1) Learn to tight-line. Using a cork doesn’t allow fishing to be done deep enough to fish the 12 to 14 feet needed on the most important fish-holding structure — piers and pilings in front of camps.
2) Use jig poles, not rods and reels. You need the control they offer.
3) Not every pier or piling is equal. Some are baited and some are brushed. Some are just better than others. Put the time in to learn them; pay your dues.
4) Use solunar tables to narrow your efforts to the best periods.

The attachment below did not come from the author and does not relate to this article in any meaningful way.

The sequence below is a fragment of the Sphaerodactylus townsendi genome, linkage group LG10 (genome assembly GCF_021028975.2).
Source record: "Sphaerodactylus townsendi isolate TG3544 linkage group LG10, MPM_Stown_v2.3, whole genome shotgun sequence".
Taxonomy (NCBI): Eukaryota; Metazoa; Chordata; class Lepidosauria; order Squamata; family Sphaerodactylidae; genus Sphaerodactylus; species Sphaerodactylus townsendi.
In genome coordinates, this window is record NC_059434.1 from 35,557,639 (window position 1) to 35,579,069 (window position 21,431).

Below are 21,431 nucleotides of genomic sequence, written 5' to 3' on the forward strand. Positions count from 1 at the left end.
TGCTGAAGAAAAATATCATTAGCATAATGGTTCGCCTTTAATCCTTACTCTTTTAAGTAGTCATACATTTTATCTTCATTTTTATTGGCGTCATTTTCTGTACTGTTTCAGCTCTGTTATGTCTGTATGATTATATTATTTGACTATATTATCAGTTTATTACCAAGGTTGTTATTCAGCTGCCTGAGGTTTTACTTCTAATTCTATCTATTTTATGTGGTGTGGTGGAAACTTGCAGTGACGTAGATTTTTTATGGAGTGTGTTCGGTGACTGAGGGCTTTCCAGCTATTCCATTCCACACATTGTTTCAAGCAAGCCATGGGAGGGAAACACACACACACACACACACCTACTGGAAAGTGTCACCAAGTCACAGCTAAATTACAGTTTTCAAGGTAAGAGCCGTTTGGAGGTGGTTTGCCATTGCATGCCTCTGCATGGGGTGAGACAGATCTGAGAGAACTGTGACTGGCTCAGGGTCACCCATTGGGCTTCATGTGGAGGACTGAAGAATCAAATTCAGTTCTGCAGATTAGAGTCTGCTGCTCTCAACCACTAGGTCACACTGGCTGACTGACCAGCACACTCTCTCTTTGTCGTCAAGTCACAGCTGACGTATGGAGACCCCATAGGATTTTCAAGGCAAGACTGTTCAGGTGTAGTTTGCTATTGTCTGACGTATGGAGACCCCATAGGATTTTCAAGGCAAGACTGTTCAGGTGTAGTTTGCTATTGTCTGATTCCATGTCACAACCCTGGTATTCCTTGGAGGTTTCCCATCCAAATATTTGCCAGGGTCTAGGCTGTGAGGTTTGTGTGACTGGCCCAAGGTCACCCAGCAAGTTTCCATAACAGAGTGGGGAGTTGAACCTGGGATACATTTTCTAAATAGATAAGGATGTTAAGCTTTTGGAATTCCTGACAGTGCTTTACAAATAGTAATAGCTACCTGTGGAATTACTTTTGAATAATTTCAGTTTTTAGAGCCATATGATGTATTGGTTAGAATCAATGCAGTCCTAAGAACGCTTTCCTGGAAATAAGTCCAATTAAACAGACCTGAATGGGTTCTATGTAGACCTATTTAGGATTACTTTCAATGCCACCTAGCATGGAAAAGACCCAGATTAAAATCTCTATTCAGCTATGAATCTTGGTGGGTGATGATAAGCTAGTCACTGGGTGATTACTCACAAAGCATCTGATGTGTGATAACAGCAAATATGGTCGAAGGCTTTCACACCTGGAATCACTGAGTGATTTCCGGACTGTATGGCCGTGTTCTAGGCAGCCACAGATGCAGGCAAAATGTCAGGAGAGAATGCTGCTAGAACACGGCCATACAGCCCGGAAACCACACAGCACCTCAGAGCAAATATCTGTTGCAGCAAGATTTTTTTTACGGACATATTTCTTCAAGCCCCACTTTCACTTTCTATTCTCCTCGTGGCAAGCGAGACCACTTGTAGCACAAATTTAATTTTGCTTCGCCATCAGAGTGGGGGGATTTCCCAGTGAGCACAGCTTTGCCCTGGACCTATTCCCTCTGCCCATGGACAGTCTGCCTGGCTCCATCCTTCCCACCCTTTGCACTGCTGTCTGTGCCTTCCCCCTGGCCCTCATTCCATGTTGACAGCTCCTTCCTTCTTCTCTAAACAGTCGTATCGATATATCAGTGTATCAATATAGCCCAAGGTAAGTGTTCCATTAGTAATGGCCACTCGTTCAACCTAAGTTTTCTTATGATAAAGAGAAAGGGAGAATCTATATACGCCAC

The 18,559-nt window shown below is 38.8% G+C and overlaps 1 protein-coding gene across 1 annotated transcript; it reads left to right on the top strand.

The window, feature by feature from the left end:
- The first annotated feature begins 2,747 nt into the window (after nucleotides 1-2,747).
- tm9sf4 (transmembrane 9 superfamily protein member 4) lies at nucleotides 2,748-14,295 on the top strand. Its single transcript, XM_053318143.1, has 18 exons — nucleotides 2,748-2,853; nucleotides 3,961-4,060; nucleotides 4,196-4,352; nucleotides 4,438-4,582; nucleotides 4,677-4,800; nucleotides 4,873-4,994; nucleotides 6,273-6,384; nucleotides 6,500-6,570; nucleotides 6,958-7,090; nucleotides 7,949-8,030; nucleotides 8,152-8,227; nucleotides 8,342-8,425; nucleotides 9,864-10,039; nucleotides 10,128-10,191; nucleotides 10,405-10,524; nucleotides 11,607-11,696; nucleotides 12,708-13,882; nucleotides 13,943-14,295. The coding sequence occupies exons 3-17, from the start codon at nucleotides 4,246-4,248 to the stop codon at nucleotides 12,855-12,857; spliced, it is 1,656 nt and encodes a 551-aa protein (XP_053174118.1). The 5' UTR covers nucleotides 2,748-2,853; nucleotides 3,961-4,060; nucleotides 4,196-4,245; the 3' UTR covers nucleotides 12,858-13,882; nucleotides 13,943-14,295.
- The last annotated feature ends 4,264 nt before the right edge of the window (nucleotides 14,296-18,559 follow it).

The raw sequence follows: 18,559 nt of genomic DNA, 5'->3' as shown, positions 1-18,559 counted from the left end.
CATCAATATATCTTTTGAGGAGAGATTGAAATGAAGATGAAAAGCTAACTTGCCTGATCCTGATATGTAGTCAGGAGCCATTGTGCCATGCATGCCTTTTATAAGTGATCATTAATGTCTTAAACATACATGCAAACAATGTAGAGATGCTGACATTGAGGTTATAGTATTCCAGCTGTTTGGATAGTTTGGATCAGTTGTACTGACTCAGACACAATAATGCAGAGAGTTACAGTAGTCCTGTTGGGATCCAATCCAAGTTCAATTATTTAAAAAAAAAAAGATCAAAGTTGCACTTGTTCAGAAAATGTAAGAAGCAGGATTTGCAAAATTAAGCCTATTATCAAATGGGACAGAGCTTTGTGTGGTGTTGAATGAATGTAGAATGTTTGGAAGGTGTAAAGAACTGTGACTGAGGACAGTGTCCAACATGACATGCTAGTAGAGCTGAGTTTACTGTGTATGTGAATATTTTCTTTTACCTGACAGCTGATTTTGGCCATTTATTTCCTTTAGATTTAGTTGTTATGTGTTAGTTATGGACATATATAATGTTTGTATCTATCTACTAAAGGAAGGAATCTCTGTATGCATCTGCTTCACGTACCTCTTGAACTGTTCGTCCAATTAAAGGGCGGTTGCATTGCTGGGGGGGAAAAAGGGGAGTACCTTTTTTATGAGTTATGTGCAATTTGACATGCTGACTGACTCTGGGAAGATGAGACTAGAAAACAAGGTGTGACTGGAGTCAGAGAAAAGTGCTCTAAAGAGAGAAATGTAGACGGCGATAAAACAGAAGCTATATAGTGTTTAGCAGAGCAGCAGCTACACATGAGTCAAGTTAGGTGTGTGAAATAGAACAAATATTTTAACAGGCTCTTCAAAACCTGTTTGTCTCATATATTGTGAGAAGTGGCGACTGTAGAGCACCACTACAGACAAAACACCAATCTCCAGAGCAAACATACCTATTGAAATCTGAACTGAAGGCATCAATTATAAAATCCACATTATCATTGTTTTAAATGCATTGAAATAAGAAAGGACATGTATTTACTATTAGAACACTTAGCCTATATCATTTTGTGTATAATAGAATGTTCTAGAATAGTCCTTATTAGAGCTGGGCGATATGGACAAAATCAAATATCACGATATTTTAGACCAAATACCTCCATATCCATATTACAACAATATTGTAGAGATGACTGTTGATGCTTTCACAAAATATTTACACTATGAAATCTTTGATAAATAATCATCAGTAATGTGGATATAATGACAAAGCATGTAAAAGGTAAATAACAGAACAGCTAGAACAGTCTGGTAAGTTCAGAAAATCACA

5) Wind is a big factor on Old River. Always fish a spot upwind. Fishing down- or cross-wind doesn’t allow enough boat control to stay on a spot.
6) Move a lot to find out where the bite is best. Jig fishing allows that because it is a faster style of fishing than using live shiners.
7) This is not a particularly productive place for bank beating. The water in the lake is almost always far too high to fish shallow during the spawn. There are times however, that good catches can be made in mid-summer near cypress trees standing in 5 feet of water.